The L.A. Times a couple of weeks ago wrote a hand-wringing story about a new poll showing that fewer California voters see local politics as worthwhile. The poll noted that local politics used to have a bit of a halo—people famously hated what they saw in Washington or Sacramento, but liked their own local officials and thought local political involvement was worthwhile.

But the findings of the LA Times/USC Dornsife poll showed disenchantment. More than a quarter of California voters say elected officials aren’t responsive to their needs. 49 percent said their community didn’t benefit when they donated money to a candidate. Fewer than 7 in 10 voters thought that volunteering for a candidate would help their community. The Times noted that there were still big consensuses on the community benefit of volunteering for civic groups (90 percent), discussing events (83 percent), and giving money to charity (84 percent).

Much of the story then sought to rationalize why people had turned against such a supposedly obvious good — local political involvement. The big theory was that disgust at national politics was bleeding into local.

The story didn’t entertain another theory—that the skeptics about local political involvement are right to stay away.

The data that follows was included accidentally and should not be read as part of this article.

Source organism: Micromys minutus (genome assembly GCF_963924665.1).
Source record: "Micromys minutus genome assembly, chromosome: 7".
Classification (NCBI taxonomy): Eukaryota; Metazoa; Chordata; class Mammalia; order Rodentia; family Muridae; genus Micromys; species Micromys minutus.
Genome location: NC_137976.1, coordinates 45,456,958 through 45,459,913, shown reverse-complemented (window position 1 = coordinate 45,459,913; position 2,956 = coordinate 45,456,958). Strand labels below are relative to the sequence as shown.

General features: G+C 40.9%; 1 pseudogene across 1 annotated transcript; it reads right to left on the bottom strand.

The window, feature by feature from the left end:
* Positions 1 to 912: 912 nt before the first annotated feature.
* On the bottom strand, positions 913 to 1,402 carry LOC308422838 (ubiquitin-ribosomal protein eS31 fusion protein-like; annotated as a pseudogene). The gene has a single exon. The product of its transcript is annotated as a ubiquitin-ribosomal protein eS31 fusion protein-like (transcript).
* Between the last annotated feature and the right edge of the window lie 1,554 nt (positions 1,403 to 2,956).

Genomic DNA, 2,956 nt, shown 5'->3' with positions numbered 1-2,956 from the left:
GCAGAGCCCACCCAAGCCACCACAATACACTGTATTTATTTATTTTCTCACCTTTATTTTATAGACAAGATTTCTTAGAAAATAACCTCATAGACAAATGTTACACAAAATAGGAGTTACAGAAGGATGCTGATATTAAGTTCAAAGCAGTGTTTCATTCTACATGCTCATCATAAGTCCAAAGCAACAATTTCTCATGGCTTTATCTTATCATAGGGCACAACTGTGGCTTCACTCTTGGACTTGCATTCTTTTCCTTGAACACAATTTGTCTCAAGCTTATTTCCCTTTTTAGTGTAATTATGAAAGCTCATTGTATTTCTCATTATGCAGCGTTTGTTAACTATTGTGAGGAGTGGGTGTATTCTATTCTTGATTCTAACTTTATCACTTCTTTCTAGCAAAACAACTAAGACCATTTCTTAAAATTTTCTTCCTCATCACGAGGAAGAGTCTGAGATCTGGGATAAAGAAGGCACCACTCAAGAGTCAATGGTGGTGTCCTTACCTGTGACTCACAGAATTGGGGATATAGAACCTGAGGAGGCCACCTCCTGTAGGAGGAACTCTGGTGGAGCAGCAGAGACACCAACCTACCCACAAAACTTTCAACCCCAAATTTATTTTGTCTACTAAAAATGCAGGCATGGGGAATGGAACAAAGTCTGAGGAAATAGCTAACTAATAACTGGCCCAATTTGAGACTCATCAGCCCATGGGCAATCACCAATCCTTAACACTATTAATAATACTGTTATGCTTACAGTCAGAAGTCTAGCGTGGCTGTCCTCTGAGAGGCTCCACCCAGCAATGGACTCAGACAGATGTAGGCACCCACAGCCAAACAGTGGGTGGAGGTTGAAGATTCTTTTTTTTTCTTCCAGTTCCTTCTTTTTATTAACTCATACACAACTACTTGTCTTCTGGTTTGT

The case against local political involvement is strong in California. Local governments have little power and discretion in our highly centralized and regulated state. We discourage political engagement at the local level by requiring local elections to be nonpartisan, thus keeping out political parties, the chief way human beings engage in politics. And the few decisions left to local governments are virtually always determined by the interests with money – developers and public employees.

Plus, in the Internet era, those who engage inevitably have to deal with online nastiness and personal attacks.

When you think about how little benefit derives from local political engagement in California, it’s no wonder that skepticism is rising in polls.  What’s remarkable is that so many people still believe such engagement has real value.